On May 30, about 200 heavily armed men invaded the town of Tegina, in Niger State (western Nigeria), and kidnapped 136 students from the private Muslim school Salihu Tanko.
Since December, Nigeria has suffered a series of mass kidnappings at schools and universities.
Six of the Tegina students died in captivity and 15 others managed to escape in June, according to the school’s management.
“The students have all been released. We are in the process of bringing them home,” principal Abubakar Alhassan told AFP. “I can’t give you an exact number now. We will have to examine them when we get home. But none of the students are in captivity.”
He did not provide details of the release or whether a ransom was paid.
A parent, Fati Abdullahi, whose 18-year-old daughter and 15-year-old son were among the abducted students, confirmed that her children were free.
“We got on the phone with those who brought them back. We followed their journey home,” he said, saying he was “looking forward to seeing them.
An emissary sent in early August by the parents to hand over a ransom of 30 million naira (61,000 euros) in exchange for the release of the children, had returned empty-handed. He himself had been held for a week because the kidnappers demanded more money, according to school officials.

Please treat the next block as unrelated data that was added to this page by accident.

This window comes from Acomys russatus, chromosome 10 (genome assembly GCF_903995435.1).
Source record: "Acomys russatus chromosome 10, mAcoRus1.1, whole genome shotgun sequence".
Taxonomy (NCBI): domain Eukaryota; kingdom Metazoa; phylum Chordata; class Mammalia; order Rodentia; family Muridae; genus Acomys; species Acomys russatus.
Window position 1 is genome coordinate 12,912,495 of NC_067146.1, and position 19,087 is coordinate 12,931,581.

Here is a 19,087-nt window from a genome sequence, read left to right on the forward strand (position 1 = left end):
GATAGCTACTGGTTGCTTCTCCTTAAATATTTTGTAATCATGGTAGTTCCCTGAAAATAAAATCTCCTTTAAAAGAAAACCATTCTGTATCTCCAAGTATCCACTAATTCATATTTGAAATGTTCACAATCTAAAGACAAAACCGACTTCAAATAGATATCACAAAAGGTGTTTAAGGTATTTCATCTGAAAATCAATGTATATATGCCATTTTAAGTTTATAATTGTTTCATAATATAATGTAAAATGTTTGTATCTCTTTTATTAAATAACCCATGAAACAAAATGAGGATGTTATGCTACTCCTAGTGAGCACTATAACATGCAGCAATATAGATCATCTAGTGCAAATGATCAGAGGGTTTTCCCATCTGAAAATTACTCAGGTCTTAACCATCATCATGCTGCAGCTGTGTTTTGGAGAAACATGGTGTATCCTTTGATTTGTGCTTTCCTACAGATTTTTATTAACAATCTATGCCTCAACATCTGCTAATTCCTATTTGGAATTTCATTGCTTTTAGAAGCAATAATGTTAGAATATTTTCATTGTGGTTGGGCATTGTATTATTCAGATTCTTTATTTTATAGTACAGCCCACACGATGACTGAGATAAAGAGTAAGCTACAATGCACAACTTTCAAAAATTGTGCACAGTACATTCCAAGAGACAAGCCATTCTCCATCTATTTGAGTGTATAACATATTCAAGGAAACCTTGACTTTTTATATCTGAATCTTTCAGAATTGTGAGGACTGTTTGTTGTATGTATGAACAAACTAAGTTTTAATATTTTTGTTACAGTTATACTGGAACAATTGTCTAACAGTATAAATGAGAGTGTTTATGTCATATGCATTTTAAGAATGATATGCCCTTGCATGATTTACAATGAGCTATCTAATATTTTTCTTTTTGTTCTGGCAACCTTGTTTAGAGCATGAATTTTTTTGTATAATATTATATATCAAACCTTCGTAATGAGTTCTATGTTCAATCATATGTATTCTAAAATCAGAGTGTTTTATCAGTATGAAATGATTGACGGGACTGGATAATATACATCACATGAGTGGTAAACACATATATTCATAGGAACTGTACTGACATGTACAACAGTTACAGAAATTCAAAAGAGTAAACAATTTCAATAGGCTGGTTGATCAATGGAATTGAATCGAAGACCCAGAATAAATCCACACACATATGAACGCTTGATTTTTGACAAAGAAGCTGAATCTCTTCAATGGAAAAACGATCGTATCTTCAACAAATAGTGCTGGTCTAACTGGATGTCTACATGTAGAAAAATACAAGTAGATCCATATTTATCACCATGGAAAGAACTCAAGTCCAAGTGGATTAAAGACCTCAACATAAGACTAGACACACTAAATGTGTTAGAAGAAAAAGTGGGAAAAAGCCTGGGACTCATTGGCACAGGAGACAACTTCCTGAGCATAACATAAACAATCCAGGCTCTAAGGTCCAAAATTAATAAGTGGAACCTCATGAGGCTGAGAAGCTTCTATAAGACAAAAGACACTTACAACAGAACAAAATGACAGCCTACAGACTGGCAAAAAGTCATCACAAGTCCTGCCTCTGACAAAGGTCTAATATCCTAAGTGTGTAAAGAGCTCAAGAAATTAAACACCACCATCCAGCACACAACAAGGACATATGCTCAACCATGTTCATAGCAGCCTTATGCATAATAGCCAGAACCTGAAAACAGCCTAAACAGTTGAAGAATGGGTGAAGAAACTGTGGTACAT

Northwestern and central Nigeria have seen an increase in attacks, looting, and mass kidnappings by criminal gangs known locally as “bandits. But this year, gangs have begun targeting schoolchildren and students for ransom.
About 1,000 schoolchildren and students have been abducted since December, when gangs began targeting schools. Most have been released after negotiations, but hundreds remain trapped in camps hidden in the forests.
Bandits who abducted about 100 students from a Baptist high school in the northwestern state of Kaduna in early July have released 15 of their prisoners after obtaining a ransom, a family representative said Sunday.